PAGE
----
If you’re looking to get into wildlife photography, you’ll want to start by getting the required gear. I don’t recommend you start off with a super telephoto lens and high end camera, but you should look for a DSLR or a mirrorless option, and you should aim for a lens that offers at least 300mm on the long end (and 400mm is better).
Note that wildlife photography is one of the genres where an APS-C camera is a great choice, because the crop-factor will give you extra reach.
Once you have a decent camera and long lens, it’s time to get out and start shooting. As mentioned above, a local nature preserve or park is a great place to get your bearings and practice with your equipment. I recommend you practice stalking, where you slowly get close to animals (without causing them stress).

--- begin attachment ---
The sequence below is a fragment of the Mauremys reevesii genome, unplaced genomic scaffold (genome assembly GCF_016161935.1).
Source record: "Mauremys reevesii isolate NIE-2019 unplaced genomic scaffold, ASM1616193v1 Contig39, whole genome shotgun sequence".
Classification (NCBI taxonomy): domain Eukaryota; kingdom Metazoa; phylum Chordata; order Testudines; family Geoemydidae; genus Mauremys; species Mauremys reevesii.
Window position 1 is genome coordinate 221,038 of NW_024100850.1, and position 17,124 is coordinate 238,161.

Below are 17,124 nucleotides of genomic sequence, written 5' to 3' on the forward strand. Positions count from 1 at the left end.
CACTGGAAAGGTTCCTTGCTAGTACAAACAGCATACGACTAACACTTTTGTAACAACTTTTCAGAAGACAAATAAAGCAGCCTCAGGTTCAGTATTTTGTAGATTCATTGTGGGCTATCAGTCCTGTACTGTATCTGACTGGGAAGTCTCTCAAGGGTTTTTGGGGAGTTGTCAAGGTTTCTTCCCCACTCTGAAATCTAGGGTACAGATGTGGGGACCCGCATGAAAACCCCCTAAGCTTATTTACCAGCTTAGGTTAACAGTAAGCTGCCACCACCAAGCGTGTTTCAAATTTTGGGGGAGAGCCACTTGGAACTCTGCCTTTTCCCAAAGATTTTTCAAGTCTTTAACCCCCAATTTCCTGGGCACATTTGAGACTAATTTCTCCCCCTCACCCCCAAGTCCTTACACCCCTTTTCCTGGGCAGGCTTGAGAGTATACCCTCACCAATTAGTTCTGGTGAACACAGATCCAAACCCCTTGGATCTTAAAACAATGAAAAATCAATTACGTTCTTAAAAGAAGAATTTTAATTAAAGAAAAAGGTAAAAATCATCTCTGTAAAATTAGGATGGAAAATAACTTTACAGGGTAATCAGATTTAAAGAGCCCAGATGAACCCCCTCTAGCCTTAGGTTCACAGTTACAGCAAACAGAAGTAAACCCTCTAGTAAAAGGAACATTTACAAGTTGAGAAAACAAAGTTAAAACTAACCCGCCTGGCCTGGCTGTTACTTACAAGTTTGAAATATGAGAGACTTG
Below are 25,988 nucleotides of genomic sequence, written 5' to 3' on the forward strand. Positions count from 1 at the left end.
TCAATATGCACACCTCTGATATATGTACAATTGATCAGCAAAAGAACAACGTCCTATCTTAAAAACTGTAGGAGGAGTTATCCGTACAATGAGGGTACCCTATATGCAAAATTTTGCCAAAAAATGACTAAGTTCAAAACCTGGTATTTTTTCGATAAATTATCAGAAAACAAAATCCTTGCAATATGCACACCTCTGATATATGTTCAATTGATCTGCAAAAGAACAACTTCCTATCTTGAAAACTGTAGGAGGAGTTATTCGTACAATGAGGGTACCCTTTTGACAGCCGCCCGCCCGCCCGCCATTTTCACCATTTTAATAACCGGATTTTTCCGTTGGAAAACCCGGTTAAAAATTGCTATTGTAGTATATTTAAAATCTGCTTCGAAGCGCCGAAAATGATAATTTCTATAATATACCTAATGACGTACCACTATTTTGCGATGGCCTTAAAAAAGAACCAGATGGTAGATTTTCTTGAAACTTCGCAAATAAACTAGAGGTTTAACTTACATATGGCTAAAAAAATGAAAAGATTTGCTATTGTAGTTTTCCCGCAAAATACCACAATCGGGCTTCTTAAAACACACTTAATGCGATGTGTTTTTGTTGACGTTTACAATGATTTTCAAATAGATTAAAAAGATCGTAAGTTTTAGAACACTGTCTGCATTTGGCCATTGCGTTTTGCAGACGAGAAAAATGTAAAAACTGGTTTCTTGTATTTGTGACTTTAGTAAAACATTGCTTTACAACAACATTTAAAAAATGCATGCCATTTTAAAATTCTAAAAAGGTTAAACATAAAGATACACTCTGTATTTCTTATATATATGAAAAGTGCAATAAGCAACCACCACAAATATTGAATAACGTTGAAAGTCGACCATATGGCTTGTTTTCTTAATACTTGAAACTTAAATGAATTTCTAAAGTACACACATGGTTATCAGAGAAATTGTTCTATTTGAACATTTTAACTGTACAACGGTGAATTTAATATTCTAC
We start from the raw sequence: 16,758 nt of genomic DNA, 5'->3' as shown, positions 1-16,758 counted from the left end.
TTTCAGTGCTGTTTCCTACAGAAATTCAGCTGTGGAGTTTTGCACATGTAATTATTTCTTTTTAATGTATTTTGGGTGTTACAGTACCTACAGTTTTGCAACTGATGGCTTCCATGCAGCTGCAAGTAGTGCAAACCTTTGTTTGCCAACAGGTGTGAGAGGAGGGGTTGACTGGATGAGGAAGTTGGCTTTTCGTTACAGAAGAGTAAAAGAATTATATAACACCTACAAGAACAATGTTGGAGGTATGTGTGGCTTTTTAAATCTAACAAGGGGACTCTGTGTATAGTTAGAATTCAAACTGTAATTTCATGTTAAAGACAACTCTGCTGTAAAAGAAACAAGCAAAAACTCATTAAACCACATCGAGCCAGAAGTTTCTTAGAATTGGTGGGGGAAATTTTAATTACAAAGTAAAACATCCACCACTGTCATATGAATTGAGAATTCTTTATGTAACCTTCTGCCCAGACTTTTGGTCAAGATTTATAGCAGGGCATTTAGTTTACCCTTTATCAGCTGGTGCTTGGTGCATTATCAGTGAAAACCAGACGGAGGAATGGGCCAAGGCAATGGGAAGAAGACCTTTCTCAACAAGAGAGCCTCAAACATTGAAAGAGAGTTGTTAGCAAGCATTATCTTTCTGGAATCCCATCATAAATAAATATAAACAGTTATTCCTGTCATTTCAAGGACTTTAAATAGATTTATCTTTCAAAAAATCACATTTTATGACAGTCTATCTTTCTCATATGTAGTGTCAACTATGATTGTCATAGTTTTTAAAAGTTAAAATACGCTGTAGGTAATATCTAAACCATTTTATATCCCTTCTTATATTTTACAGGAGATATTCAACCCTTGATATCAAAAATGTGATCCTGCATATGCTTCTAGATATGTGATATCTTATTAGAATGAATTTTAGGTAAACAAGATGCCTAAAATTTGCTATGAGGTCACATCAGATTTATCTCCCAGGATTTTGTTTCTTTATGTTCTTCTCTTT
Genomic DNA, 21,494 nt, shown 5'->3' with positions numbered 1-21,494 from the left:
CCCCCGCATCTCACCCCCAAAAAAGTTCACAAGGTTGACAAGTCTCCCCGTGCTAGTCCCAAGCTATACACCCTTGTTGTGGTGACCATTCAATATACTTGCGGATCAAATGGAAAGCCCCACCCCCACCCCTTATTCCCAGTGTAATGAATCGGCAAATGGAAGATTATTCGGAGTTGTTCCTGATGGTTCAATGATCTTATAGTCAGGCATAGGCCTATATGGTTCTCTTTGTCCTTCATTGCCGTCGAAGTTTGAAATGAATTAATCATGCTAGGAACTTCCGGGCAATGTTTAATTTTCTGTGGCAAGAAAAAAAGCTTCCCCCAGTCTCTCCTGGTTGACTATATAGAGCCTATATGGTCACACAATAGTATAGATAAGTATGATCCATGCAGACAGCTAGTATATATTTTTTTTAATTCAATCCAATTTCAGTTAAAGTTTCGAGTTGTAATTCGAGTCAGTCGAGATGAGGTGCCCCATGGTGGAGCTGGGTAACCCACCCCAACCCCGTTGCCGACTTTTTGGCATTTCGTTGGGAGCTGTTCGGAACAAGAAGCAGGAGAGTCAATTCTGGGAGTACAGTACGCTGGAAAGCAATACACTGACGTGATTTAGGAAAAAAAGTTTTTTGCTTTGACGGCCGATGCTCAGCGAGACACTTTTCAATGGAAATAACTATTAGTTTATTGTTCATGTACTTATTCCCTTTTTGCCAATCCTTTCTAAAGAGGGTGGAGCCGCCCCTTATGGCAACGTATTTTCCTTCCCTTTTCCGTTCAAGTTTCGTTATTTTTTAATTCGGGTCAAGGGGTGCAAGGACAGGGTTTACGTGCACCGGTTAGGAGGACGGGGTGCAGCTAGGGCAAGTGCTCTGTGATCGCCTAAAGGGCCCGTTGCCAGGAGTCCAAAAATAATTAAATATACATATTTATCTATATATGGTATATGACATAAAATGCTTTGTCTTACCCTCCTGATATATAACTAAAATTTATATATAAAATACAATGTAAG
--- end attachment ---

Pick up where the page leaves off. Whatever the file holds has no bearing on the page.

You might also consider visiting local animal sanctuaries, where you can photograph wildlife in relatively calm situations.
Over time, you’ll build up confidence, and you can start to go on expeditions that are farther away and take more planning, skill, and effort.
But always remember that plenty of great shots are available nearby–maybe even in your own backyard!
Wildlife photography is a challenge, but it’s also a lot of fun. If you’re looking to get started as a wildlife photographer, just remember the tips I’ve given you, get out, and start practicing!
- Wildlife Photography Gear: Starting With Wildlife Photography
- Fast Shutter Speed Explained: Capturing Sharp Photos, Repeatedly
- Weather Sealed Cameras – a Complete List
- Famous Wildlife and Nature Photographers
- Best Low Light Cameras (Comparison Chart)
Latest posts by Jaymes Dempsey (see all)
- Best Lens for Wildlife Photography: 13 Great Picks - January 14, 2020
- Wildlife Photography Gear: Starting With Wildlife Photography - January 9, 2020
- Introduction to Wildlife Photography: A Guide for Beginners - January 3, 2020